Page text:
Jeff Bewkes needs to convince Wall Street that he made the right move by rejecting Rupert Murdoch this summer. Which means he needs to convince Wall Street he can make Time Warner more valuable.
Most of that effort, which the Time Warner CEO will outline this morning at an investors’ presentation, should be pretty straightforward: Cut costs at his movie studio and TV networks, and hope they can make more hits.
HBO could be a different story. The pay channel is already a huge business for Time Warner, generating nearly $5 billion in revenue last year. But there’s more than one way for Bewkes to wring more value out of his subscription business.
And last month, he signaled that he’s willing to try more adventurous strategies than he has previously talked about, telling investors that he was “seriously considering” new online distribution options.
I don’t expect Bewkes to announce anything as dramatic as a Netflix-style, direct-to-consumer, over-the-Web plan today. But I do think he’ll want to flesh out some of his options — at least in part to show investors that he has some, and to give them a growth story to get excited about.
Here’s a speculative list of strategies Bewkes may lay out for HBO today, in rough order of plausibility:
Stay the course, but make it more profitable. HBO is already a cash cow — last year it generated $1.8 billion in operating profit. But analysts believe it could make more money without any structural changes.
The company has already indicated it will cut costs. But it could also get more from its pay-TV distribution partners by re-working its deals with them. For instance, a chunk of HBO’s 30 million subscribers don’t make any money for HBO, because distributors like Comcast* are allowed to keep all subscription revenue after they hit a certain goal. Changing those terms, and little else about the way HBO works, should be doable.
Disconnect HBO from the pay-TV bundle — but keep working with the pay-TV providers. Bewkes and HBO boss Richard Plepler have been musing out loud about this one for a couple years: Instead of requiring HBO subscribers to also get a package of TV channels, they’ve talked about selling the service as a broadband-only option. But in this version, they would do it in conjunction with pay TV/broadband companies like Comcast by having them handle the billing and continuing to share revenue.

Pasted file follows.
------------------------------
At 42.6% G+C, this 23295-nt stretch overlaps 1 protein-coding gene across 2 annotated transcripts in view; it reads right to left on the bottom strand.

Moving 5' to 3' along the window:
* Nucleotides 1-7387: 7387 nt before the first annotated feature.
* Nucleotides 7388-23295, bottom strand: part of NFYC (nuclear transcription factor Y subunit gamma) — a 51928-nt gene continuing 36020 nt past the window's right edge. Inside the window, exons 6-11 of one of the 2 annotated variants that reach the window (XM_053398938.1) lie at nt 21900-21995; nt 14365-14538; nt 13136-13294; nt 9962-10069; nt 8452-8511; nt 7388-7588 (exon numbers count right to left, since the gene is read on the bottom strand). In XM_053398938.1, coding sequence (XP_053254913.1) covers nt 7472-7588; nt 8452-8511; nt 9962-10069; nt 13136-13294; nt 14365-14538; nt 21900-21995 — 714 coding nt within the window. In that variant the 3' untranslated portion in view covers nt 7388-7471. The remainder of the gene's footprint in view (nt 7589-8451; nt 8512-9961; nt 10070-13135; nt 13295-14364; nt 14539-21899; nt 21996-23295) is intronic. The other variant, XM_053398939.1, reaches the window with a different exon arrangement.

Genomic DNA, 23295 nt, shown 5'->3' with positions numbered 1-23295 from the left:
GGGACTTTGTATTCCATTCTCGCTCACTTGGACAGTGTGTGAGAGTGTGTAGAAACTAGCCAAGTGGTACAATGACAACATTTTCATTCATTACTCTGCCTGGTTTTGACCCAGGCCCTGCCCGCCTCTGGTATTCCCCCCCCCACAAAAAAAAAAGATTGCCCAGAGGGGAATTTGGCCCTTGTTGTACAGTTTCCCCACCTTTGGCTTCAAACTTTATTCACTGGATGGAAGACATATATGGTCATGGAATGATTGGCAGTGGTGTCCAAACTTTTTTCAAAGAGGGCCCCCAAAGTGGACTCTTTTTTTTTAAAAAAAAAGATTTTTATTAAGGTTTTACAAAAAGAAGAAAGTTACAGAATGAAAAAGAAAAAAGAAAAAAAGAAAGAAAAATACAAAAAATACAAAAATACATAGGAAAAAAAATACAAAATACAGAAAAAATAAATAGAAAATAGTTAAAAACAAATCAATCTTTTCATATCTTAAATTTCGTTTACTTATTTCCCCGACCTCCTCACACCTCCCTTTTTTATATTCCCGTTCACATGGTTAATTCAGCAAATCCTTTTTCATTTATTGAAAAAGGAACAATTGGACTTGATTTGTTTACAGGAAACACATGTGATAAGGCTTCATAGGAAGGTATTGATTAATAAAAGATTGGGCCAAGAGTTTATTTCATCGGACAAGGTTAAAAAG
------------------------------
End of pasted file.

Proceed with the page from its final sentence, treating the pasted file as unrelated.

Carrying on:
That way HBO gets a new set of potential subscribers — a set of Internet-only homes that’s probably in the single-digit millions — while keeping its pay-TV partners happy. In theory, that is: When HBO first started talking about this stuff, I got the sense some of their pay-TV distributors weren’t happy about the idea at all.
Break free of pay TV, and sell a Web video service directly to consumers. A few years ago this seemed implausible for HBO or any other TV programmer. Now, several of them are floating the idea, including Showtime and ESPN. The upside here is obvious: HBO gets a direct relationship with its customers for the first time ever, and it gets to keep all of the subscription revenue it generates instead of splitting it with wholesalers.
It’s unclear how far away the company is from having the capability to actually do this. In addition to a streaming service robust enough to handle demand, it would also have to build marketing and billing services, and that’s something the company has no experience with.
One possible solution I’ve heard industry people suggest, by the way, is to use an Internet middleman instead of a cable middleman — that is, get a company with an existing Web video service, like Amazon, to handle billing and streaming.
More worrisome than any technical detail, though, is what doing this would do to HBO’s relationship with the cable guys that work with it today — the same cable guys Time Warner relies on for much of the rest of its business as well.
For years, Time Warner has argued that messing with that structure isn’t worth any gain a Netflix-style business would create. But now — perhaps because of Murdoch, and perhaps because things really have changed — Bewkes is at least willing to acknowledge that the idea has merit. Wouldn’t it be something to hear him go even further?
* Comcast owns NBCUniversal, which is a minority investor in Revere Digital, Re/code’s parent company.
This article originally appeared on Recode.net.